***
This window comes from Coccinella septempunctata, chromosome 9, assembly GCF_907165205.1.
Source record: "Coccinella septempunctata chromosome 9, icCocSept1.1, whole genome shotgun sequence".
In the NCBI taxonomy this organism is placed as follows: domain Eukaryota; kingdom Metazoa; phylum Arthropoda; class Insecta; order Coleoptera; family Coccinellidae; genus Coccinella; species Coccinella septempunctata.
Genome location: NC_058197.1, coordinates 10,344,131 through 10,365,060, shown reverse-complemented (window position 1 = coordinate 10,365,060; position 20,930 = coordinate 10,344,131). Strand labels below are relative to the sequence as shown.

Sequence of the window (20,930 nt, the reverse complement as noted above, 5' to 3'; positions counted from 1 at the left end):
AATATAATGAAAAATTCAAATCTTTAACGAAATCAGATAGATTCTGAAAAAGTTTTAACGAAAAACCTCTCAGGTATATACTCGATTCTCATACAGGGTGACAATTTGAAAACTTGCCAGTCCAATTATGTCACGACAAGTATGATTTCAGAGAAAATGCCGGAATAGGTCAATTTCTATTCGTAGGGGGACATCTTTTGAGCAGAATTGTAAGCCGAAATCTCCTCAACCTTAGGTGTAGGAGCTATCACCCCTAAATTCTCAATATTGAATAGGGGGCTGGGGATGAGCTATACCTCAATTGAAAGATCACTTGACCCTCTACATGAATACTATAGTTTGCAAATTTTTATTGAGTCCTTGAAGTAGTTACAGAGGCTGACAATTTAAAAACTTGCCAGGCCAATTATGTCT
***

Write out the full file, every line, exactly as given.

This window comes from Coccinella septempunctata, chromosome 9, assembly GCF_907165205.1.
Source record: "Coccinella septempunctata chromosome 9, icCocSept1.1, whole genome shotgun sequence".
In the NCBI taxonomy this organism is placed as follows: domain Eukaryota; kingdom Metazoa; phylum Arthropoda; class Insecta; order Coleoptera; family Coccinellidae; genus Coccinella; species Coccinella septempunctata.
Genome location: NC_058197.1, coordinates 10,344,131 through 10,365,060, shown reverse-complemented (window position 1 = coordinate 10,365,060; position 20,930 = coordinate 10,344,131). Strand labels below are relative to the sequence as shown.

Sequence of the window (20,930 nt, the reverse complement as noted above, 5' to 3'; positions counted from 1 at the left end):
AATATAATGAAAAATTCAAATCTTTAACGAAATCAGATAGATTCTGAAAAAGTTTTAACGAAAAACCTCTCAGGTATATACTCGATTCTCATACAGGGTGACAATTTGAAAACTTGCCAGTCCAATTATGTCACGACAAGTATGATTTCAGAGAAAATGCCGGAATAGGTCAATTTCTATTCGTAGGGGGACATCTTTTGAGCAGAATTGTAAGCCGAAATCTCCTCAACCTTAGGTGTAGGAGCTATCACCCCTAAATTCTCAATATTGAATAGGGGGCTGGGGATGAGCTATACCTCAATTGAAAGATCACTTGACCCTCTACATGAATACTATAGTTTGCAAATTTTTATTGAGTCCTTGAAGTAGTTACAGAGGCTGACAATTTAAAAACTTGCCAGGCCAATTATGTCT